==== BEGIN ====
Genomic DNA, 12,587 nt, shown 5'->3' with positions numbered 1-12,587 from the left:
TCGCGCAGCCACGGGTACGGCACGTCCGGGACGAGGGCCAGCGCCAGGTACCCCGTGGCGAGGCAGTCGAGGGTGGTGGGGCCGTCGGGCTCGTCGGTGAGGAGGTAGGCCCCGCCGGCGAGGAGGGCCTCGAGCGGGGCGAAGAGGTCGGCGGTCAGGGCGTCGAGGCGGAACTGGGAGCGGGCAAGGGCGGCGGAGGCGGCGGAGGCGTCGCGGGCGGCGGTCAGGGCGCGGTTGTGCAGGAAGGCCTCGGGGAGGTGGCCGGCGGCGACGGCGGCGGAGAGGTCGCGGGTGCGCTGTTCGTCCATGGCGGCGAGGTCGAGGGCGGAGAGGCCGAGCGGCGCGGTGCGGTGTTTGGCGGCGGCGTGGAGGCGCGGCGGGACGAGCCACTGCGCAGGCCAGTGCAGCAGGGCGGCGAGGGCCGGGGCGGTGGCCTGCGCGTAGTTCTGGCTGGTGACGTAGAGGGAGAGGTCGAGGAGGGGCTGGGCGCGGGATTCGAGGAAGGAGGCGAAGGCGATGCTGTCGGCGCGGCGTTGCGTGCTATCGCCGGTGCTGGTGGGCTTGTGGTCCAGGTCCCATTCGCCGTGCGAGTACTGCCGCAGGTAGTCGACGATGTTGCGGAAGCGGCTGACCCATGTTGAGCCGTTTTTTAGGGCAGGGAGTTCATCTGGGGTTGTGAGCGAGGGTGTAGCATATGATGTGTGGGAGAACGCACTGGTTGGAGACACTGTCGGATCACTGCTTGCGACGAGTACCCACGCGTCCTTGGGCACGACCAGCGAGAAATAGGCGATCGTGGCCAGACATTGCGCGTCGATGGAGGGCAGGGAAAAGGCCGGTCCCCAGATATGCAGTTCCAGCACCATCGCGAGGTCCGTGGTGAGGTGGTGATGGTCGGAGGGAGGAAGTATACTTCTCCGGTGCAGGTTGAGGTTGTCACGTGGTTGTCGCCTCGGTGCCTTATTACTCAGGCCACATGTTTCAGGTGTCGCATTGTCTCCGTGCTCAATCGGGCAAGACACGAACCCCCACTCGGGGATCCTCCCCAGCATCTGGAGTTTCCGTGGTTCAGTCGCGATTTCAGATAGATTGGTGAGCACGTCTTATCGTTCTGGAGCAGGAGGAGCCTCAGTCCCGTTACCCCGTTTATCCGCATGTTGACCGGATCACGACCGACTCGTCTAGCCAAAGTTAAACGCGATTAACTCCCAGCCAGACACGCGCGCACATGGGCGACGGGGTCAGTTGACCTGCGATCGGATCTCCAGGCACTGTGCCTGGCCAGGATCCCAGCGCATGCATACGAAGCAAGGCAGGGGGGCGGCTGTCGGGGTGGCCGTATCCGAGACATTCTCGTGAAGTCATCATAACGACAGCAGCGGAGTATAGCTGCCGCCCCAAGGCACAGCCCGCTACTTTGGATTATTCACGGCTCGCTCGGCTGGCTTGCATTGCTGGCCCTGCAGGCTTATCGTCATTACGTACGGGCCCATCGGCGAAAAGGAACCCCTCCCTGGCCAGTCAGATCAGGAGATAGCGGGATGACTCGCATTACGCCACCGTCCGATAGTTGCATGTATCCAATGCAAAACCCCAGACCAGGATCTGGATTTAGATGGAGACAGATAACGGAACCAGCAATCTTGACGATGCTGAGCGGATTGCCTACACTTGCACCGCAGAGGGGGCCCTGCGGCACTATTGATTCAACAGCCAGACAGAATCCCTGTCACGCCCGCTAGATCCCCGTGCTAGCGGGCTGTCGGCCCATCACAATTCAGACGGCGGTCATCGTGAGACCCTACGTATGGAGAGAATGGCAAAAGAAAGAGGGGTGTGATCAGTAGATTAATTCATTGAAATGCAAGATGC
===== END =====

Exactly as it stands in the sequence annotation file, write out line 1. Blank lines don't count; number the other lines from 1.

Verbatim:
Genomic DNA, 12,587 nt, shown 5'->3' with positions numbered 1-12,587 from the left: